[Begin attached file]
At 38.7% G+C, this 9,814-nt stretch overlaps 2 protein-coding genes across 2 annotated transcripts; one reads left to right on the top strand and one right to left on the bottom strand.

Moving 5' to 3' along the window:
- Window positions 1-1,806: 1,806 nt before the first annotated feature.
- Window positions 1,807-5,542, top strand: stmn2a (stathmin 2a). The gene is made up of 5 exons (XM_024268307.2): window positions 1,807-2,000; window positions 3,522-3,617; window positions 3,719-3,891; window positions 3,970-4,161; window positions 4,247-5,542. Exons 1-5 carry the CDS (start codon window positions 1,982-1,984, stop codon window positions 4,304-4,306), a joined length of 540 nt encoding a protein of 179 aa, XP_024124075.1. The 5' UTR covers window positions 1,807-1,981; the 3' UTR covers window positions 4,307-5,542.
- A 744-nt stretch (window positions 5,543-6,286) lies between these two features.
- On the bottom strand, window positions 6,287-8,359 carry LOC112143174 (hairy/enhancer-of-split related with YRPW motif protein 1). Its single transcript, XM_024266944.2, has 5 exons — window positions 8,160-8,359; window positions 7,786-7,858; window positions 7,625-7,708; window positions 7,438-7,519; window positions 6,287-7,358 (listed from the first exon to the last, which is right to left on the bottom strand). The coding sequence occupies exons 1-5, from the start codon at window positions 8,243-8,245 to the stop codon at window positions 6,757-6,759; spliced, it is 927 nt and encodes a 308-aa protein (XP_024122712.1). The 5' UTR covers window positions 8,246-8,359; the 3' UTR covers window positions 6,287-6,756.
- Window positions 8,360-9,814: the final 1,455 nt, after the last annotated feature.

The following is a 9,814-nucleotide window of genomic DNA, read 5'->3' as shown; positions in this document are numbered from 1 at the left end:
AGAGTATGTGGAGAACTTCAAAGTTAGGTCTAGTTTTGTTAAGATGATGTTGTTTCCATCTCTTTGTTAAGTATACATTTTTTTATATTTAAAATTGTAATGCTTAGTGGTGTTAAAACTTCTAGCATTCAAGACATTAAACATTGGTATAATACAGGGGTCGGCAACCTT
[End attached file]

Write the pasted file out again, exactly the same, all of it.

At 38.7% G+C, this 9,814-nt stretch overlaps 2 protein-coding genes across 2 annotated transcripts; one reads left to right on the top strand and one right to left on the bottom strand.

Moving 5' to 3' along the window:
- Window positions 1-1,806: 1,806 nt before the first annotated feature.
- Window positions 1,807-5,542, top strand: stmn2a (stathmin 2a). The gene is made up of 5 exons (XM_024268307.2): window positions 1,807-2,000; window positions 3,522-3,617; window positions 3,719-3,891; window positions 3,970-4,161; window positions 4,247-5,542. Exons 1-5 carry the CDS (start codon window positions 1,982-1,984, stop codon window positions 4,304-4,306), a joined length of 540 nt encoding a protein of 179 aa, XP_024124075.1. The 5' UTR covers window positions 1,807-1,981; the 3' UTR covers window positions 4,307-5,542.
- A 744-nt stretch (window positions 5,543-6,286) lies between these two features.
- On the bottom strand, window positions 6,287-8,359 carry LOC112143174 (hairy/enhancer-of-split related with YRPW motif protein 1). Its single transcript, XM_024266944.2, has 5 exons — window positions 8,160-8,359; window positions 7,786-7,858; window positions 7,625-7,708; window positions 7,438-7,519; window positions 6,287-7,358 (listed from the first exon to the last, which is right to left on the bottom strand). The coding sequence occupies exons 1-5, from the start codon at window positions 8,243-8,245 to the stop codon at window positions 6,757-6,759; spliced, it is 927 nt and encodes a 308-aa protein (XP_024122712.1). The 5' UTR covers window positions 8,246-8,359; the 3' UTR covers window positions 6,287-6,756.
- Window positions 8,360-9,814: the final 1,455 nt, after the last annotated feature.

The following is a 9,814-nucleotide window of genomic DNA, read 5'->3' as shown; positions in this document are numbered from 1 at the left end:
AGAGTATGTGGAGAACTTCAAAGTTAGGTCTAGTTTTGTTAAGATGATGTTGTTTCCATCTCTTTGTTAAGTATACATTTTTTTATATTTAAAATTGTAATGCTTAGTGGTGTTAAAACTTCTAGCATTCAAGACATTAAACATTGGTATAATACAGGGGTCGGCAACCTT